Digital Technology
Apr 08, 2019

Credit and compliance risk: from walls to bridges

The global financial crisis had a silver lining. It advanced the general state of risk management. And it helped financial organizations realize the benefits of breaking down silos across risk management areas. A prime example? Better coordination between credit and compliance. For financial institutions, faster processing of risk decisions means more business, which drives revenue and growth. Aligning the areas of credit and compliance risk through enhanced data management and advanced digital and analytical technologies enables just that.

Do you know your customer?

Credit and compliance risk managers need accurate, complete, and up-to-date data about their customers. Many compliance regulations, particularly anti-money laundering (AML) regulations, devote themselves to know-your-customer requirements. But for both disciplines, it's important to understand:

  1. Identity: who the customer is
  2. Profile: what level of risk the customer represents to the organization
  3. Structure: the customer's context
  4. Relationship: the connections that exist between the customer and other parties

There's overlap in the need for this data. So sharing it becomes as important as obtaining it. Fortunately, customer master records containing this data usually exist in centralized systems.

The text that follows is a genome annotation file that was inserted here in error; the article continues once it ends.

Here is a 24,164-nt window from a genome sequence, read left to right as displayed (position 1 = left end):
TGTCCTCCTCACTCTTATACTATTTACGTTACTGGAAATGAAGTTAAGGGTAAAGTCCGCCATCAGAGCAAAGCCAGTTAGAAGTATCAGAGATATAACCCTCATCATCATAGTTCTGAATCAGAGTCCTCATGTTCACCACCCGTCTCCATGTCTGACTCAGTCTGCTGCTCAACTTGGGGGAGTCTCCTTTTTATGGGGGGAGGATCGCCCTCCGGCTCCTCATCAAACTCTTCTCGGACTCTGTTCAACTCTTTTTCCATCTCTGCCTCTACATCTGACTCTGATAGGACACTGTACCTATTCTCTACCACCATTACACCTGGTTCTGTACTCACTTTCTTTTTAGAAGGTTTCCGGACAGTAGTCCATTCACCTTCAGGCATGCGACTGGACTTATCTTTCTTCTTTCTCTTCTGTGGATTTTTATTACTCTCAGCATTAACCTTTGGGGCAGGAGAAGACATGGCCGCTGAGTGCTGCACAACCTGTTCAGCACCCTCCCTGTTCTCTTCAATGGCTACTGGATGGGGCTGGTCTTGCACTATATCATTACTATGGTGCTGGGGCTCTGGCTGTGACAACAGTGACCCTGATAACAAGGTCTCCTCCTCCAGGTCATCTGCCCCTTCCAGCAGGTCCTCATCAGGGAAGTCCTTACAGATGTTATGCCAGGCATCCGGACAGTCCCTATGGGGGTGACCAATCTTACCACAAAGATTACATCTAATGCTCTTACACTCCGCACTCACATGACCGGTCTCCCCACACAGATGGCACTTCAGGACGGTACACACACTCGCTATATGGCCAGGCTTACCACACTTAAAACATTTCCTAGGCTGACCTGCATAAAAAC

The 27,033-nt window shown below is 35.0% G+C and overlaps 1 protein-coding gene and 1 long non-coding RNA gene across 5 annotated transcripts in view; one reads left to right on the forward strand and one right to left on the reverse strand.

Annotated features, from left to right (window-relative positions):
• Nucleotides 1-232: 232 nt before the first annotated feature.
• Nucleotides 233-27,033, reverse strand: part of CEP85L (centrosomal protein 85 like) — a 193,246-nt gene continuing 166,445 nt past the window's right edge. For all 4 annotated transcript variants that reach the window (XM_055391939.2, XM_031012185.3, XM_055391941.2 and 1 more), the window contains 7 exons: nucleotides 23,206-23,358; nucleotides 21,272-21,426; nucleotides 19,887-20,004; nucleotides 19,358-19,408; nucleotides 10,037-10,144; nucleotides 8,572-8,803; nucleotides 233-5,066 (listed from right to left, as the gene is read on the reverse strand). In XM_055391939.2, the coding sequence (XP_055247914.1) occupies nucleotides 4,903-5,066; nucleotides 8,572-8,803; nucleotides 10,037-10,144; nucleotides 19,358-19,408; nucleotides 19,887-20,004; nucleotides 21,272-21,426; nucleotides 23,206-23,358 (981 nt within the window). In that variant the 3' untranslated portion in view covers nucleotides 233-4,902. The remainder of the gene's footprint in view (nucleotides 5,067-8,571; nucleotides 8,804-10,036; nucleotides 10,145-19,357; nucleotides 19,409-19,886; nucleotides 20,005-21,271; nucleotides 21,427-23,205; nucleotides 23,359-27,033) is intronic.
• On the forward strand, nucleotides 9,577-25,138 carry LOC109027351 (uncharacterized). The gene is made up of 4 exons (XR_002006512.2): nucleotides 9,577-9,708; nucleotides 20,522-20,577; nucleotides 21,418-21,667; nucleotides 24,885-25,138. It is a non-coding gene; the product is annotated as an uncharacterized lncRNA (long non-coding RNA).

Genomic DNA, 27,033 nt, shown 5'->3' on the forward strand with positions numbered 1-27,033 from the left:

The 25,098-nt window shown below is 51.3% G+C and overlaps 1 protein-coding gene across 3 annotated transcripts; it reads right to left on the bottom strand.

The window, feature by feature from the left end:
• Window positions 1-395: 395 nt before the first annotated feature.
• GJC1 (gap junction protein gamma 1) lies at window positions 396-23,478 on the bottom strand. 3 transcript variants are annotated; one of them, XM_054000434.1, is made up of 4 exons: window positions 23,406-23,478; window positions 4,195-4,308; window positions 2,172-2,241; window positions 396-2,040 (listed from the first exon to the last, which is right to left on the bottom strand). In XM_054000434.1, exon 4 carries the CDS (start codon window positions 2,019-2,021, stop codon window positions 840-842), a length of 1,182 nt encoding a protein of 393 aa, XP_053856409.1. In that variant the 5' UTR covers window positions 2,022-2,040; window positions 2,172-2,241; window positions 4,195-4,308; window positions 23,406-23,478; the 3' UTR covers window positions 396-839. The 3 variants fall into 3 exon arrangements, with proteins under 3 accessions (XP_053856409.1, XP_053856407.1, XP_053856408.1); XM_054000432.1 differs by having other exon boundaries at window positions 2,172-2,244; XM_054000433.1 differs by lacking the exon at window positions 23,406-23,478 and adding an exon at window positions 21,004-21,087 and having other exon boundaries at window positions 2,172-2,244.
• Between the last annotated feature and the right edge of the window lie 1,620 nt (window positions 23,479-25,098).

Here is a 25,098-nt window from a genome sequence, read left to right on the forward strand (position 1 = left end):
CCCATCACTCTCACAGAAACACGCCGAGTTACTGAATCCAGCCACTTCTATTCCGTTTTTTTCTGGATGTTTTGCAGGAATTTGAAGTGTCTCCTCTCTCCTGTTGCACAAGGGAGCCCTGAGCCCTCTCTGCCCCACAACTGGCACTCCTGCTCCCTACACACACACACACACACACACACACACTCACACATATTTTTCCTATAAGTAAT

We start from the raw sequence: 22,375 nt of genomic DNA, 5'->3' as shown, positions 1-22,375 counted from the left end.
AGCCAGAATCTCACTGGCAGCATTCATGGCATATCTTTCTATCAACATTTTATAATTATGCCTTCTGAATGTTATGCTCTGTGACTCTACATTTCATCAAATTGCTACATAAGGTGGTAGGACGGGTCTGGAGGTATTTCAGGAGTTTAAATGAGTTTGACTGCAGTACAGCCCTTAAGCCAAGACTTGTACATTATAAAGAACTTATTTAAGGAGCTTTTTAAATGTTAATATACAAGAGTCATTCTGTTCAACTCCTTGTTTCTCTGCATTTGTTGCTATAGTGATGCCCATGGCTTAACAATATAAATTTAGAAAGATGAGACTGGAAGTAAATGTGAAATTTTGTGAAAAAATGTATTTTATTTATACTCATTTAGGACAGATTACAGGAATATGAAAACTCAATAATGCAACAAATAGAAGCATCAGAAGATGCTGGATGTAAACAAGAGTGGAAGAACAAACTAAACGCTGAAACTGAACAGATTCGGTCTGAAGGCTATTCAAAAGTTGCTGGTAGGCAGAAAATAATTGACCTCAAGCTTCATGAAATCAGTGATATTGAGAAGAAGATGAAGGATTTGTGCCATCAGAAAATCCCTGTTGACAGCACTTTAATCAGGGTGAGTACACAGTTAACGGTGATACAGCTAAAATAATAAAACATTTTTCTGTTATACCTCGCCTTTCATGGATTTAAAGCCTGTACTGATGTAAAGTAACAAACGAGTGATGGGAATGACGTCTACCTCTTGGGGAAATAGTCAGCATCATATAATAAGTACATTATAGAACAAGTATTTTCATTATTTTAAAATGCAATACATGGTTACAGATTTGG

Identity: who is the customer?

You wouldn't trust a stranger. Similarly, credit and compliance risk managers need to gain meaningful familiarity with new customers and parties to transactions, including:

  • Name
  • Address
  • Date of birth (if the entity is an individual)
  • Government identification number (such as a tax identification or passport number)
  • Articles of incorporation or partnership or trust agreement (in the case of a business) 

Financial institutions verify this information primarily through documentation, but other sources can sometimes be useful. For example, contacting a customer by telephone or getting information or references from third-parties, such as credit reporting agencies, public databases, or another bank, can paint a more complete picture. Credit and compliance managers need to have a reasonable belief in the person's true identity, not establish the accuracy of every element of identifying data.